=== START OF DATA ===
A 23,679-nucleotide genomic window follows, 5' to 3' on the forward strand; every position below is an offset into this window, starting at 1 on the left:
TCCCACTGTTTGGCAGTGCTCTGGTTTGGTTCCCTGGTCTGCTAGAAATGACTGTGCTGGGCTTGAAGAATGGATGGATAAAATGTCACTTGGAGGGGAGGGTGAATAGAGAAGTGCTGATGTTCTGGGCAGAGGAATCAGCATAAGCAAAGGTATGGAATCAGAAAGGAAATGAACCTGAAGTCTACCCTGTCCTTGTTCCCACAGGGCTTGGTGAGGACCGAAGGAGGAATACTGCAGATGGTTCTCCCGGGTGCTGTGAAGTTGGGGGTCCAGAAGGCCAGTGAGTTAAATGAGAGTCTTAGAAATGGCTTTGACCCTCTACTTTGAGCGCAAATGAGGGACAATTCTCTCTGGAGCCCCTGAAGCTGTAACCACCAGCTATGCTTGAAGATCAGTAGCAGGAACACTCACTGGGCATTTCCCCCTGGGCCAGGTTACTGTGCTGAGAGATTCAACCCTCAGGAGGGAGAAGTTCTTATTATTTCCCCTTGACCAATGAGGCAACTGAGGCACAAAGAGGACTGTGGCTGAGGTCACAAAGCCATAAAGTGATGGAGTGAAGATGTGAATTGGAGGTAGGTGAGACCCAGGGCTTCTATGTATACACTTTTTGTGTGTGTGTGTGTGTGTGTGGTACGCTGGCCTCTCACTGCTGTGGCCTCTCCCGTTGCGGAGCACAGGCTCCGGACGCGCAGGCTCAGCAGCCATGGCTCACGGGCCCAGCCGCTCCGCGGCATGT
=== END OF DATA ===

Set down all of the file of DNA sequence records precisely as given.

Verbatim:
A 23,679-nucleotide genomic window follows, 5' to 3' on the forward strand; every position below is an offset into this window, starting at 1 on the left:
TCCCACTGTTTGGCAGTGCTCTGGTTTGGTTCCCTGGTCTGCTAGAAATGACTGTGCTGGGCTTGAAGAATGGATGGATAAAATGTCACTTGGAGGGGAGGGTGAATAGAGAAGTGCTGATGTTCTGGGCAGAGGAATCAGCATAAGCAAAGGTATGGAATCAGAAAGGAAATGAACCTGAAGTCTACCCTGTCCTTGTTCCCACAGGGCTTGGTGAGGACCGAAGGAGGAATACTGCAGATGGTTCTCCCGGGTGCTGTGAAGTTGGGGGTCCAGAAGGCCAGTGAGTTAAATGAGAGTCTTAGAAATGGCTTTGACCCTCTACTTTGAGCGCAAATGAGGGACAATTCTCTCTGGAGCCCCTGAAGCTGTAACCACCAGCTATGCTTGAAGATCAGTAGCAGGAACACTCACTGGGCATTTCCCCCTGGGCCAGGTTACTGTGCTGAGAGATTCAACCCTCAGGAGGGAGAAGTTCTTATTATTTCCCCTTGACCAATGAGGCAACTGAGGCACAAAGAGGACTGTGGCTGAGGTCACAAAGCCATAAAGTGATGGAGTGAAGATGTGAATTGGAGGTAGGTGAGACCCAGGGCTTCTATGTATACACTTTTTGTGTGTGTGTGTGTGTGTGTGGTACGCTGGCCTCTCACTGCTGTGGCCTCTCCCGTTGCGGAGCACAGGCTCCGGACGCGCAGGCTCAGCAGCCATGGCTCACGGGCCCAGCCGCTCCGCGGCATGT